Taperlock HTD -vs- AT5 with setscrew

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18 Jan 2022 04:19 #232212 by arvidb

Is the lack of taper-lock or QD bushing AT5 availability due to location?

Do you have a lathe available? If so, there are some fairly easy options available way better than a set screw.


I'm in Europe and I just haven't been able to find taper-lock or QD AT5 from any kind of reputable, online source. (I don't want to order noname crap from China.) I'm probably just bad at looking? :)

I do have a lathe but I'm not setup to turn tapers (no compound). But those keyless hubs might be just the thing! Turning precise cylindrical bores is not a problem. Thanks!

E.g. www.agrolager.de/product_info.php?products_id=40007185


However...

I do not think it is from the type of pulley/belt, it is probably due to bad pulley or belt teeth.
I have some mounted on a non finished mill, HTD5, no backlash at all. But i am using belts and pulleys yanked out of old machines.


I think you're right: I already have some AT5 pulleys, bought from Technobots Ltd in 2013, and I also realised I have an HDT5 setup (just not the size I need) bought quite recently from Agrolager. I did some testing: I clamped one pulley in a vice, made a mark on the belt with a permanent pen, and then held the other pulley in my hand, tensioned the belt and felt/watched for any backlash. I did this with both the AT5 setup and with the HTD5.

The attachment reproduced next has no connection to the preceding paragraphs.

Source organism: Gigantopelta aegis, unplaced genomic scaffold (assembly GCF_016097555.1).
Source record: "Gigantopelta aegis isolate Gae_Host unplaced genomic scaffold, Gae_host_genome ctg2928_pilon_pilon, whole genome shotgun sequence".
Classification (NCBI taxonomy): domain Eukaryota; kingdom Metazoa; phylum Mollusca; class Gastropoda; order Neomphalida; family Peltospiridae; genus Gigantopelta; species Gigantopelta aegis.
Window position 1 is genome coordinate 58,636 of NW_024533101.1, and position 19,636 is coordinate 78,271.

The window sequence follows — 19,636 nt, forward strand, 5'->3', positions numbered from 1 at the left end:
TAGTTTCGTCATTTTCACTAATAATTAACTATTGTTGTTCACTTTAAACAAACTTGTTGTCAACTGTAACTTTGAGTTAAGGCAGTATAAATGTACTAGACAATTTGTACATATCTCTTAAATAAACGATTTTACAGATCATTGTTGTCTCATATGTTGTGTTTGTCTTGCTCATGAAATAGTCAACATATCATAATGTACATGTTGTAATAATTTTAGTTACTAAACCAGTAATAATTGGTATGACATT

The result: I can see and feel some backlash with the AT5, but nothing at all with the HTD5! These are taperlock HTD5's from Agrolager . Both types have much less backlash than the transmission in Muzzer's video. I can see the AT5 belt slide a few tenths of a mm, maybe 0.5 mm at most.

I think I'll order the right size HTD5 from Agrolager then as well as another set of AT5's, just to see if the ones they've got are better than the old Technobot ones. Guess I need a new belt too.
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18 Jan 2022 13:09 - 18 Jan 2022 13:12 #232285 by bkt
I tried to say .... beyond all that is needed more is the possible tension. HDTs are power belts .... it is obvious that you can "pull" more. If the system allows it (and an old lathe certainly can) you will pull the HDTs a lot and you will have less backslash ... if the system does not allow it ... then you just have to use the ATs which are more precise .